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Panels: D.11. Schools as a potential source of inequalities reproduction: how, where and why?Keywords: Second generations, Educational inequalities, Italy, Secondary schools, Transnational families
UPPER SECONDARY SCHOOLS AND TRANSNATIONAL FAMILIES. EDUCATIONAL TRAJECTORIES OF SECOND GENERATION GRADUATES IN ITALY
University of Turin, Italy
Students with immigration backgrounds have become a structural presence in Italian schools. Qualitative and quantitative studies have shown immigrants educational disadvantages compared to natives [Miur 2020; Barban & White 2011; Borgna & Contini 2014; Azzolini 2016; Bonizzoni Romito & Cavallo 2016; Triventi 2020]. Despite the relevance of this topic for equality and social cohesion, the experiences of transnational families [Bryceon & Vuorela 2002; Merla, Kilkey & Baldassar 2020; Santero 2021] with children in upper secondary school and their transitions from secondary to tertiary education and to the labor market are still little explored issues in Italy [Mantovani Albertini & Gasperoni 2014].
The paper investigates from an intersectional and life course perspective the school experiences and the educational trajectories of 56 families with immigration backgrounds with children who graduated in Italy in 2011 and 2012, 11 of which were re-contacted in 2019 and 2020 during the Covid-19 pandemic crisis. The qualitative analysis focused on representations, discourses and everyday practices of students, parents and teachers for the inclusion of foreign students at school. It was based on 104 semi-structured interviews with 56 migrant students, 17 parents and 22 key informants (secondary school teachers, principals and educators) in Piedmont, where the percentage of foreign students on the total population at secondary school is higher than the Italian average.
The paper highlights the coexistence of divergent institutional discourses [Wahlström & Sundberg 2018], between schools and within the same school, regarding measures to support the inclusion of migrant students as well as the “appropriate” assessment, orientation and didactics with foreign students.
The upper secondary school migrants attended in Italy have influenced their propensity to continue studying at the university. Students’ expectations regarding the transitions to adulthood, information from the peer groups, the transnational families’ economic resources and intergenerational obligations effect the migrant graduates’ perspectives on tertiary education, as well as their expectations and experiences in the labor market. Migrants previous educational paths, and in particular the upper secondary school choice and reorientation they experienced, tend to influence the post-graduation trajectories, trapping migrants who have graduated from vocational institutes in secondary level qualifications.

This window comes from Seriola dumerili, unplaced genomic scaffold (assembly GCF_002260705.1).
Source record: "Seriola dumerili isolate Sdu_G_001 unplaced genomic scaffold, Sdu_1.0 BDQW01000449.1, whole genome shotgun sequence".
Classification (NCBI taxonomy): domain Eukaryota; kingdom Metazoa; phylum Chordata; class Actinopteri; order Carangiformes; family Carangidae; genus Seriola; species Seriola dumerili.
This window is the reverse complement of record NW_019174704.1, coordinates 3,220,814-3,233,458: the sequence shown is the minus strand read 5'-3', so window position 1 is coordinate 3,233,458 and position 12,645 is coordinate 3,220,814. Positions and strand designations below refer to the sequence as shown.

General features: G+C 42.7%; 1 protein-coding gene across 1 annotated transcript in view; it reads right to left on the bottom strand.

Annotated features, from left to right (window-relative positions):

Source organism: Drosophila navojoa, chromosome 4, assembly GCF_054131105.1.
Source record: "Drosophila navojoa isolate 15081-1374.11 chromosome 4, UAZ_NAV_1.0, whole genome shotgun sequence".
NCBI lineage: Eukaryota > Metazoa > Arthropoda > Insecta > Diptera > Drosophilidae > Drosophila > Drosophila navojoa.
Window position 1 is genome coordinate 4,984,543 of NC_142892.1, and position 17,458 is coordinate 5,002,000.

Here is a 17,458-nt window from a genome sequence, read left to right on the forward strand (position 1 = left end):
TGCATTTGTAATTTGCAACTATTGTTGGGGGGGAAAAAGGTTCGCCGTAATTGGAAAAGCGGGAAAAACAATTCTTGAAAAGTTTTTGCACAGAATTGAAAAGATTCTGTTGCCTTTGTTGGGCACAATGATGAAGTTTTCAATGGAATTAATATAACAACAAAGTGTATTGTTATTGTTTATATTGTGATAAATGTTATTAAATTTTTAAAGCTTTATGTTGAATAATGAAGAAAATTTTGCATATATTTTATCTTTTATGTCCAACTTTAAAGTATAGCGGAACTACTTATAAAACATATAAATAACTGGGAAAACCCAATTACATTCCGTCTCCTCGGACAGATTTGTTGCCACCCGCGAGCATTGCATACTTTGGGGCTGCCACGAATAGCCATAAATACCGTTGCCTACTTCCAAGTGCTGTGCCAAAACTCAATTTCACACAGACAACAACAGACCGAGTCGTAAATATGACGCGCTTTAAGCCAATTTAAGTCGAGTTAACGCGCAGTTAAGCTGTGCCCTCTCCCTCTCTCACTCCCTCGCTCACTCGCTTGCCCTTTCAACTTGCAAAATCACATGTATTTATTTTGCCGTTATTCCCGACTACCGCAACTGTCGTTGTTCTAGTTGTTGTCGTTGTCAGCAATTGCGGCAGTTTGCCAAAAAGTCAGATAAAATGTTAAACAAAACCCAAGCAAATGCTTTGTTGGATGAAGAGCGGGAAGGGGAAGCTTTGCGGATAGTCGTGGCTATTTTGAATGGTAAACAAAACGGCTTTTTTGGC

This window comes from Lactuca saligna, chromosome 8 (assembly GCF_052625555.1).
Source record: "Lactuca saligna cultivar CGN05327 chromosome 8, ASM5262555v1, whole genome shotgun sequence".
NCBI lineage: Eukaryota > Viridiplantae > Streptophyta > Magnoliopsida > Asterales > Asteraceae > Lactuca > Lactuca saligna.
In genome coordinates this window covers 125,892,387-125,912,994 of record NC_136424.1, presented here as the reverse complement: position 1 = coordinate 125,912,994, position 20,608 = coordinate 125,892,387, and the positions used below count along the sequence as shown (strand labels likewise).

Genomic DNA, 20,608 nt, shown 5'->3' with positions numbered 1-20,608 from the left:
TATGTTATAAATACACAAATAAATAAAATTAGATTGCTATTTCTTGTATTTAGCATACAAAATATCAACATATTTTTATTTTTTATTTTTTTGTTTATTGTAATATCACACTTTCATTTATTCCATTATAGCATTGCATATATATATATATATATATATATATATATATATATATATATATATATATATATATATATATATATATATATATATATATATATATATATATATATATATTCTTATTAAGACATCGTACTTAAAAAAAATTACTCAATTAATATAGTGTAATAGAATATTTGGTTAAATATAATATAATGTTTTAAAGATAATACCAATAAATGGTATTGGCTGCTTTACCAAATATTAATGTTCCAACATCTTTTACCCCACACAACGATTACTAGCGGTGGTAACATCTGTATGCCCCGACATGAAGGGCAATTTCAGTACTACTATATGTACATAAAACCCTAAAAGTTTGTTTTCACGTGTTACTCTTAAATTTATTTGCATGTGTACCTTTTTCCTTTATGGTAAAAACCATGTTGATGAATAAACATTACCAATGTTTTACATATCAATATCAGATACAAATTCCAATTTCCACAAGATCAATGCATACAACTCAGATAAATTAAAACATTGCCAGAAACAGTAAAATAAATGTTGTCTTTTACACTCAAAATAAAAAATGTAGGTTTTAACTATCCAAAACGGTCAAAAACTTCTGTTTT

Results indicate also the advantages of using the transnational family as a lens through which to understand education and mobility paths and the role of schools in inequalities reproduction processes, at the intersection between gender, generation, social class and citizenship.
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Panels: D.11. Schools as a potential source of inequalities reproduction: how, where and why?Keywords: ITALY, STUDENT ACHIEVEMENT, EARLY ENROLMENT, REGRESSION DISCONTINUITY DESIGN
WAIT OR HURRY? THE EFFECTS OF THE EARLY SCHOOL ENROLMENT ON THE SCHOOL OUTCOMES OF ITALIAN STUDENTS
University of Milan, Italy
In Italy the law allows families to enrol their children in primary schools one year in advance (the so-called "primina"). This possibility is allowed mainly for children who turn six by the 30th of April of the reference school year. This practice sparks a lively debate among psychologists, pedagogists and school staff. However, the literature is currently rather scant on this issue.
The following contribution aims at sheding light on early schooling by describing its evolution over time and the profile of families who make use of it, highlighting the link between territorial factors, the strategies adopted by families and their impact on their children’s learning. In doing so, we will estimate the effect of early enrolment on students both in the short term (on learning and attitudes) and in the medium term, measuring the regularity of the school path from primary to upper secondary school.
In this contribution I will make use of two databases. The first have been constructed by aggregating all INVALSI students from 2009-10 school year to 2018-19 taking the grade 2 and grade 5 tests. The database counts about 10,000,000 observations, similarly distributed between grades 2 and 5. The second, which counts 470,000 observations, examines instead the cohorts that took the INVALSI grade 5 test in the school years 2012-13 and 2013-14. By now, these are the only two cohorts for which it is possible to longitudinally reconstruct the school career at grades 8 and 10.
The evolution of the phenomenon over time and the description of the family profiles will be investigated using multivariate statistical analysis. In particular, I will try to understand in what context and under which conditions families opt for early enrolment.
Impact estimates of early enrolment will be produced by comparing the outcome of early enrollees with their birth cohorts peers born in May, that in vast majority took the test one year later. I will hence exploit the 30th of April threshold to achieve identification by means of fuzzy regression discontinuity design models, comparing the outcomes of the students born in April and those born in May; in order to study the effects far from the threshold (e.g. for those born in January) I will instead make use of local randomization models, under the that the assumption that the position of the individuals on the running variable (i.e. date of birth) can be conceived as a quasi-random event.
Preliminary results show that early enrolment is a phenomenon that characterizes the experience of Southern schools, while it is marginal in the rest of the country. Early enrolment is particularly pronounced among those born in January, (80% in the South) especially if they come from high status families (97%). Impact estimates of early enrolment show that it negatively affects students' learning in both second and fifth grade by about 0.3/0.5 standard deviations; early enrolment, furthermore, is also more likely to be associated with grade repetitions and enrolment in non-academic secondary schools.